Report: Hispanics disproportionately impacted by air pollution

Hispanics are the fastest growing minority group in the nation and many are living in or near urban areas, which makes them disproportionately impacted by air pollution, a national report released Tuesday states.

In New Jersey, several counties, including Bergen, Passaic, and Hudson counties, home to a growing number of Hispanics, do not meet federal ozone standards, according to information from the Environmental Protection Agency.

“We already have higher rates of asthma than others in our country because Latinos live in poor communities where there are lots of air pollutants but especially we are looking at smog and ozone,” said Elena Rios, president and CEO of National Hispanic Medical Association, one of the organizations to release the report on Tuesday during a telephone news conference.


Hispanics are the fastest growing minority group in the nation and many are living in or near urban areas, which makes them disproportionately impacted by air pollution, a national report released Tuesday states.

In New Jersey, several counties, including Bergen, Passaic, and Hudson counties, home to a growing number of Hispanics, do not meet federal ozone standards, according to information from the Environmental Protection Agency.

“We already have higher rates of asthma than others in our country because Latinos live in poor communities where there are lots of air pollutants but especially we are looking at smog and ozone,” said Elena Rios, president and CEO of National Hispanic Medical Association, one of the organizations to release the report on Tuesday during a telephone news conference.

Fast facts

Key findings in the report include the following:

  • Hispanics became the largest minority group in 191 metropolitan districts last year, with the highest expansion in areas of concentrated vehicle traffic, industry and power plant activity. Roughly one out of every two Latinos live in areas that frequently violate clean air rules.
  • As of 2008, 4.7 million Hispanics had been diagnosed with asthma. In their lifetime, Latinos are three times more likely to die from asthma than other racial or ethnic groups.
  • Exposure to air pollution can aggravate preexisting health problems – especially respiratory problems like asthma. For millions of uninsured Latinos, this can lead to additional emergency room visits in the absence of primary care.

The report entitled “U.S. Latinos and Air Pollution: A Call to Action,” was written by members of the National Resources Defense Council (NRDC), National Latino Coalition on Climate Change, the Center for American Progress and the National Wildlife Federation.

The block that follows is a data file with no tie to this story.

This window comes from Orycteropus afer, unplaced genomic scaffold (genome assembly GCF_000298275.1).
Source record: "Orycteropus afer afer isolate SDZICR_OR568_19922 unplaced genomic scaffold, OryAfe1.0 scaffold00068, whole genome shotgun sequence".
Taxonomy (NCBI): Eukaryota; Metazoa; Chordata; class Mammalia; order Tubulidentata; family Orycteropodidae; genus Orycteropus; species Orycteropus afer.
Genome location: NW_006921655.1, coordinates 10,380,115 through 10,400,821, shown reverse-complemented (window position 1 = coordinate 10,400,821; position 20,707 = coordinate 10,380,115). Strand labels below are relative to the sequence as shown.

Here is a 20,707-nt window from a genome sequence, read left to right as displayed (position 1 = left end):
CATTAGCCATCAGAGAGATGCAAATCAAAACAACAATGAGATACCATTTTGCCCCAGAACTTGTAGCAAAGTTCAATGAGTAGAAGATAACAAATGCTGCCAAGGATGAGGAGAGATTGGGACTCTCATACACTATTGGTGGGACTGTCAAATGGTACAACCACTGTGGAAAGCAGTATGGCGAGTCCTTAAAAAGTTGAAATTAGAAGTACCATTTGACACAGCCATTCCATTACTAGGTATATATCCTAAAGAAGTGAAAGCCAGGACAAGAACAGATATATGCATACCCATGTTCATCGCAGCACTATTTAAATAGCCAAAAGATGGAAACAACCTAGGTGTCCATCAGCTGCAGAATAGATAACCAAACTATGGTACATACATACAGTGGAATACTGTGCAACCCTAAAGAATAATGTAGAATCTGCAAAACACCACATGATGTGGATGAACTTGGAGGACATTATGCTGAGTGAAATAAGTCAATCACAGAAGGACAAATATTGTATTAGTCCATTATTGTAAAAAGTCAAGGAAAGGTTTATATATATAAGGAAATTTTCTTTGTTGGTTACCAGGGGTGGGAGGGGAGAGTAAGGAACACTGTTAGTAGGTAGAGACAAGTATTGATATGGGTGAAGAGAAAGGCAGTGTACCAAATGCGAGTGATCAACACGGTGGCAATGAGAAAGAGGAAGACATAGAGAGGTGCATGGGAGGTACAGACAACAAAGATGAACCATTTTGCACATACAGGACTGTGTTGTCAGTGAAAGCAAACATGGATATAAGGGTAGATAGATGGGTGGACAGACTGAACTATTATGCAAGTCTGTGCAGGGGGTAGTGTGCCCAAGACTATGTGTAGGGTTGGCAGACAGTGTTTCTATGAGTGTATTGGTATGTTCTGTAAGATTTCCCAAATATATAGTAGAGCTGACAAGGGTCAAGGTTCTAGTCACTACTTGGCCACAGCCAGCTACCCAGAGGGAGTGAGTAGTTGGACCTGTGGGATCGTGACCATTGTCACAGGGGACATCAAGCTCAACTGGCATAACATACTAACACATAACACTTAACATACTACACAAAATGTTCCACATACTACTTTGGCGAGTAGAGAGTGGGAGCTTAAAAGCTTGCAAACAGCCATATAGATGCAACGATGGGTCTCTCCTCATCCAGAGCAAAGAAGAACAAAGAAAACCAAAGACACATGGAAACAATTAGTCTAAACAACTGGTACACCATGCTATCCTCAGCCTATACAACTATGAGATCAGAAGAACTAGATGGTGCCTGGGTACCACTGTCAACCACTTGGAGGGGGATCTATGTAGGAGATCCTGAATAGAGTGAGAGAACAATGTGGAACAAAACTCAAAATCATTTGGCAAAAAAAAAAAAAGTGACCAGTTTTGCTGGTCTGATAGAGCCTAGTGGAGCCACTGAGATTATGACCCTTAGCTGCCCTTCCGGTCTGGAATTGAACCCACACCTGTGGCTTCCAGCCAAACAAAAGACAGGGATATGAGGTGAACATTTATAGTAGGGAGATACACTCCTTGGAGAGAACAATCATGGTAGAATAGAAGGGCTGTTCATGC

The report highlights air pollution in Arizona, California, Colorado, Florida, Illinois, Massachusetts, Nevada, New Jersey, New York, Pennsylvania and Texas where more than 75 percent of Hispanic Americans live. It calls for the EPA to strengthen its standards on ozone, mercury and other air toxins.

Asthma is on the rise among children living in New Jersey, according to the report. Latino and black children were the most likely to be diagnosed with asthma at 10.4 percent, and 12.8 percent, respectively, according to a section in the report written by Dr. Evelyn Montalvo-Stanton, a pediatric pulmonologist and assistant professor of pediatrics at the New Jersey Medical School at the University of Medicine & Dentistry of New Jersey.

Latino children in New Jersey were one and a half times more likely to be hospitalized for asthma and visit the emergency room compared to non-Latino children, she wrote..

The report comes a few weeks after President Obama announced that he would shelve plans to toughen the federal Clean Air Act by lowering the ozone standard, saying it would pose too much of a burden on businesses and government during a weakened economy.

The EPA had proposed lowering the ozone standard from 75 parts per billion to 60 to 70 parts per billion. Obama and EPA officials have said that the issue would be revisited in 2013.

“Latinos want clean air and a strong economy,” said Jorge Madrid, research associate at the Center for American Progress. “We are the fastest growing group of voters in the U.S., and we need to know our leaders in Washington are fighting to protect our health and grow jobs — those two things are not mutually exclusive.”
 

Besides living in areas with poor air quality, Latinos also face other obstacles, including working in jobs outdoors that expose them to more pollutants. Many Hispanics also lack or don’t have adequate health insurance.

Cultural factors also contribute to when and how Hispanics seek treatment for respiratory problems, experts said.

 “Many of our families, for example, wait until the last minute to go to the doctor or to a clinic,” Rios said.

The report calls for the government to continue to fund studies on respiratory diseases and other air pollution related conditions in Latino and other minority communities, and recommends that states implement programs to notify Latinos about the health risks of air pollution.
 

 

 

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